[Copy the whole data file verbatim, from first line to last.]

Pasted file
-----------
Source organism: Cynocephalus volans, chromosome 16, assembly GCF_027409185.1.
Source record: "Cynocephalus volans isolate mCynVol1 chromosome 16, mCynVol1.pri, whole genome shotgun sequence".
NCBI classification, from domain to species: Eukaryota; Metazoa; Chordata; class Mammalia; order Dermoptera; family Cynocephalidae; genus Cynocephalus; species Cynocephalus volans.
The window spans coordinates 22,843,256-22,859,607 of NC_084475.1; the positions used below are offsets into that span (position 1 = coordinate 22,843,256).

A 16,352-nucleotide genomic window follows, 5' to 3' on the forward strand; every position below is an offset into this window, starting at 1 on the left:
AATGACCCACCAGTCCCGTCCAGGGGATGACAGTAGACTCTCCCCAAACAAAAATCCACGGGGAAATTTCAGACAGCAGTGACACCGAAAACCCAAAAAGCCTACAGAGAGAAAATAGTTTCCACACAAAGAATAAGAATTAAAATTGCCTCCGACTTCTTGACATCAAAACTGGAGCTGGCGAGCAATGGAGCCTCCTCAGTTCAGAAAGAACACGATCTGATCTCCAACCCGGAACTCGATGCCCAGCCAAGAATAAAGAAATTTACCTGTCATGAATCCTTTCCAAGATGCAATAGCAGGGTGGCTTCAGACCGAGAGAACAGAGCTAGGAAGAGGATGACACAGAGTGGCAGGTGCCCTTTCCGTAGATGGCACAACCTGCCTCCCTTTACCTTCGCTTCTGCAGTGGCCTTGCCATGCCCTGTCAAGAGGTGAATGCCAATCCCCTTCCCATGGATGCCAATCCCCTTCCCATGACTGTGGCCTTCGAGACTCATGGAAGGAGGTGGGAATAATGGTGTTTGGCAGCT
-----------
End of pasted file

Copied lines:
Source organism: Cynocephalus volans, chromosome 16, assembly GCF_027409185.1.
Source record: "Cynocephalus volans isolate mCynVol1 chromosome 16, mCynVol1.pri, whole genome shotgun sequence".
NCBI classification, from domain to species: Eukaryota; Metazoa; Chordata; class Mammalia; order Dermoptera; family Cynocephalidae; genus Cynocephalus; species Cynocephalus volans.
The window spans coordinates 22,843,256-22,859,607 of NC_084475.1; the positions used below are offsets into that span (position 1 = coordinate 22,843,256).

A 16,352-nucleotide genomic window follows, 5' to 3' on the forward strand; every position below is an offset into this window, starting at 1 on the left:
AATGACCCACCAGTCCCGTCCAGGGGATGACAGTAGACTCTCCCCAAACAAAAATCCACGGGGAAATTTCAGACAGCAGTGACACCGAAAACCCAAAAAGCCTACAGAGAGAAAATAGTTTCCACACAAAGAATAAGAATTAAAATTGCCTCCGACTTCTTGACATCAAAACTGGAGCTGGCGAGCAATGGAGCCTCCTCAGTTCAGAAAGAACACGATCTGATCTCCAACCCGGAACTCGATGCCCAGCCAAGAATAAAGAAATTTACCTGTCATGAATCCTTTCCAAGATGCAATAGCAGGGTGGCTTCAGACCGAGAGAACAGAGCTAGGAAGAGGATGACACAGAGTGGCAGGTGCCCTTTCCGTAGATGGCACAACCTGCCTCCCTTTACCTTCGCTTCTGCAGTGGCCTTGCCATGCCCTGTCAAGAGGTGAATGCCAATCCCCTTCCCATGGATGCCAATCCCCTTCCCATGACTGTGGCCTTCGAGACTCATGGAAGGAGGTGGGAATAATGGTGTTTGGCAGCT